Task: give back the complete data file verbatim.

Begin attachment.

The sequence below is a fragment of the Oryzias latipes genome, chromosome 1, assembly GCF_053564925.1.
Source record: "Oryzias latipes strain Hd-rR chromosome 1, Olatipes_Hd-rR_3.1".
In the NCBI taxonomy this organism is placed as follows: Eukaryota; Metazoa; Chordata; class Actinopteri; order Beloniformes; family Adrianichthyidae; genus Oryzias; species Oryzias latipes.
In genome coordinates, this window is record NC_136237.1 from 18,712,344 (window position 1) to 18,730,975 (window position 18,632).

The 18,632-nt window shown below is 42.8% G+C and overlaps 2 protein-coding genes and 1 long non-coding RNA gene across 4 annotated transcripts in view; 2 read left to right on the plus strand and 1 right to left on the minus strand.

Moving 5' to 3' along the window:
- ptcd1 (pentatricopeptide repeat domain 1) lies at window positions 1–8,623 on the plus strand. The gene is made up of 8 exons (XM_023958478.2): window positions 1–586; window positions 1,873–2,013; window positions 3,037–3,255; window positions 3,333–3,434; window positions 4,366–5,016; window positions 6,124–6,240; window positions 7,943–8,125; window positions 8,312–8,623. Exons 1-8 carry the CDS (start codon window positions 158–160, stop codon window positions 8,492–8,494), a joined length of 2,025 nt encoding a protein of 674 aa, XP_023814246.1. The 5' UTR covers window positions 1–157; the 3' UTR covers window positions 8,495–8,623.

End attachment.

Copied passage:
The sequence below is a fragment of the Oryzias latipes genome, chromosome 1, assembly GCF_053564925.1.
Source record: "Oryzias latipes strain Hd-rR chromosome 1, Olatipes_Hd-rR_3.1".
In the NCBI taxonomy this organism is placed as follows: Eukaryota; Metazoa; Chordata; class Actinopteri; order Beloniformes; family Adrianichthyidae; genus Oryzias; species Oryzias latipes.
In genome coordinates, this window is record NC_136237.1 from 18,712,344 (window position 1) to 18,730,975 (window position 18,632).

The 18,632-nt window shown below is 42.8% G+C and overlaps 2 protein-coding genes and 1 long non-coding RNA gene across 4 annotated transcripts in view; 2 read left to right on the plus strand and 1 right to left on the minus strand.

Moving 5' to 3' along the window:
- ptcd1 (pentatricopeptide repeat domain 1) lies at window positions 1–8,623 on the plus strand. The gene is made up of 8 exons (XM_023958478.2): window positions 1–586; window positions 1,873–2,013; window positions 3,037–3,255; window positions 3,333–3,434; window positions 4,366–5,016; window positions 6,124–6,240; window positions 7,943–8,125; window positions 8,312–8,623. Exons 1-8 carry the CDS (start codon window positions 158–160, stop codon window positions 8,492–8,494), a joined length of 2,025 nt encoding a protein of 674 aa, XP_023814246.1. The 5' UTR covers window positions 1–157; the 3' UTR covers window positions 8,495–8,623.